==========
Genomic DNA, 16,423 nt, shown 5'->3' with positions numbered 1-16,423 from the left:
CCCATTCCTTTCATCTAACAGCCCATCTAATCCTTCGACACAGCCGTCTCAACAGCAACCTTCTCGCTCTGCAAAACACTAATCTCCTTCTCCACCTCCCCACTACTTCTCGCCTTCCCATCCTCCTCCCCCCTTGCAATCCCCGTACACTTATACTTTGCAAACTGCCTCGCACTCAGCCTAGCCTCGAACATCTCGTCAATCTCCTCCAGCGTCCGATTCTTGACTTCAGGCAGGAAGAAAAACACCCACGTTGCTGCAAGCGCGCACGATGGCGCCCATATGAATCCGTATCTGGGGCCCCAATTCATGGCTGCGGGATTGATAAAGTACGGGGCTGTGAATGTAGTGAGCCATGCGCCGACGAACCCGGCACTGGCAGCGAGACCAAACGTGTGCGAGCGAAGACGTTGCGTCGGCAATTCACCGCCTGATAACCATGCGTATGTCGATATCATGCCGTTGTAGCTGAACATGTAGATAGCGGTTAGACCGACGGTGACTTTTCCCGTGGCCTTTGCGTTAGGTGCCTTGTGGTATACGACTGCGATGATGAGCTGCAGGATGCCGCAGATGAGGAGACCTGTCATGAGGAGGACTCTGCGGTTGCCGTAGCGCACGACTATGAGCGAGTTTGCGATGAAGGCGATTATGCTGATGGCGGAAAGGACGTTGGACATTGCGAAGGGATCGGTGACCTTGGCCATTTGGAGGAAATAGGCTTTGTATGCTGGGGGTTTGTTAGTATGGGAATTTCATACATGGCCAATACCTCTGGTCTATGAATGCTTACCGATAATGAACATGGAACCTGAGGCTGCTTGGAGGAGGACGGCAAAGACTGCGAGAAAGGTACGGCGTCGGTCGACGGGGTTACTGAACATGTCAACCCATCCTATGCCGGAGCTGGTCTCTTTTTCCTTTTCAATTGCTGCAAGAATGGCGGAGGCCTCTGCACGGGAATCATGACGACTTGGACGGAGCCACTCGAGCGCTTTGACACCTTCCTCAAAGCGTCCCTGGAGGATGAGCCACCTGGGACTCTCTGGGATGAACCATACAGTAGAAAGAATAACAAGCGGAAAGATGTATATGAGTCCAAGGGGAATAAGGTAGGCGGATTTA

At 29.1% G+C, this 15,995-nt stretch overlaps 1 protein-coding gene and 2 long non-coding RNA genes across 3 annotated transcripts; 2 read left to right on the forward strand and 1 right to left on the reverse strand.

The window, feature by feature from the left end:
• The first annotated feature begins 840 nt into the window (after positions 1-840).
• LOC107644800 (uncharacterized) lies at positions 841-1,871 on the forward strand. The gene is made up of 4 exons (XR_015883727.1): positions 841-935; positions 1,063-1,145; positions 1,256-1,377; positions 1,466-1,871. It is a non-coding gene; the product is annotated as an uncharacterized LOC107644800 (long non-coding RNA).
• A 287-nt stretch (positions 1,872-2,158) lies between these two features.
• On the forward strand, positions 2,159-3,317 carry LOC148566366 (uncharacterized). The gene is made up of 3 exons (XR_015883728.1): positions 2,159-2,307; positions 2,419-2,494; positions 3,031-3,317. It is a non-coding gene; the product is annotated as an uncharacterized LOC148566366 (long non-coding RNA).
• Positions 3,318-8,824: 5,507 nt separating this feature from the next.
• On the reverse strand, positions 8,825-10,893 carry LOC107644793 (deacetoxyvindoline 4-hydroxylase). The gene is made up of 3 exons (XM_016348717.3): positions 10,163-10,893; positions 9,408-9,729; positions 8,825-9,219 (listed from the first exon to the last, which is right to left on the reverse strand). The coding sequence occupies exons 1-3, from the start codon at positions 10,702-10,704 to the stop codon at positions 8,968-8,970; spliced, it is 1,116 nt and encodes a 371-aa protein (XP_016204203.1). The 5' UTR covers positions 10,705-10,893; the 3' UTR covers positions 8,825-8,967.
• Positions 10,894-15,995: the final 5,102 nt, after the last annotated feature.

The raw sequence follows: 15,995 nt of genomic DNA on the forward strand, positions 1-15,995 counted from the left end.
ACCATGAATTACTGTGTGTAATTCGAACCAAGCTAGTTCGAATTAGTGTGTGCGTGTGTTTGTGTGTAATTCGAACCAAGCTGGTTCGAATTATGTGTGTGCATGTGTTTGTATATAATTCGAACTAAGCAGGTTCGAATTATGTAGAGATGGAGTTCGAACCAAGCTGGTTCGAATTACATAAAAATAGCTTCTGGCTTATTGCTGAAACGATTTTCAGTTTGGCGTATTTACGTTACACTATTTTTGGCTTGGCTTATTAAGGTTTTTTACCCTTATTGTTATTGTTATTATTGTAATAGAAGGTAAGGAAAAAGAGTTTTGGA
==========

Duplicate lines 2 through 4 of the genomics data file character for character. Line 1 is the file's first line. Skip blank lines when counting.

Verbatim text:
CCCATTCCTTTCATCTAACAGCCCATCTAATCCTTCGACACAGCCGTCTCAACAGCAACCTTCTCGCTCTGCAAAACACTAATCTCCTTCTCCACCTCCCCACTACTTCTCGCCTTCCCATCCTCCTCCCCCCTTGCAATCCCCGTACACTTATACTTTGCAAACTGCCTCGCACTCAGCCTAGCCTCGAACATCTCGTCAATCTCCTCCAGCGTCCGATTCTTGACTTCAGGCAGGAAGAAAAACACCCACGTTGCTGCAAGCGCGCACGATGGCGCCCATATGAATCCGTATCTGGGGCCCCAATTCATGGCTGCGGGATTGATAAAGTACGGGGCTGTGAATGTAGTGAGCCATGCGCCGACGAACCCGGCACTGGCAGCGAGACCAAACGTGTGCGAGCGAAGACGTTGCGTCGGCAATTCACCGCCTGATAACCATGCGTATGTCGATATCATGCCGTTGTAGCTGAACATGTAGATAGCGGTTAGACCGACGGTGACTTTTCCCGTGGCCTTTGCGTTAGGTGCCTTGTGGTATACGACTGCGATGATGAGCTGCAGGATGCCGCAGATGAGGAGACCTGTCATGAGGAGGACTCTGCGGTTGCCGTAGCGCACGACTATGAGCGAGTTTGCGATGAAGGCGATTATGCTGATGGCGGAAAGGACGTTGGACATTGCGAAGGGATCGGTGACCTTGGCCATTTGGAGGAAATAGGCTTTGTATGCTGGGGGTTTGTTAGTATGGGAATTTCATACATGGCCAATACCTCTGGTCTATGAATGCTTACCGATAATGAACATGGAACCTGAGGCTGCTTGGAGGAGGACGGCAAAGACTGCGAGAAAGGTACGGCGTCGGTCGACGGGGTTACTGAACATGTCAACCCATCCTATGCCGGAGCTGGTCTCTTTTTCCTTTTCAATTGCTGCAAGAATGGCGGAGGCCTCTGCACGGGAATCATGACGACTTGGACGGAGCCACTCGAGCGCTTTGACACCTTCCTCAAAGCGTCCCTGGAGGATGAGCCACCTGGGACTCTCTGGGATGAACCATACAGTAGAAAGAATAACAAGCGGAAAGATGTATATGAGTCCAAGGGGAATAAGGTAGGCGGATTTA

At 29.1% G+C, this 15,995-nt stretch overlaps 1 protein-coding gene and 2 long non-coding RNA genes across 3 annotated transcripts; 2 read left to right on the forward strand and 1 right to left on the reverse strand.

The window, feature by feature from the left end: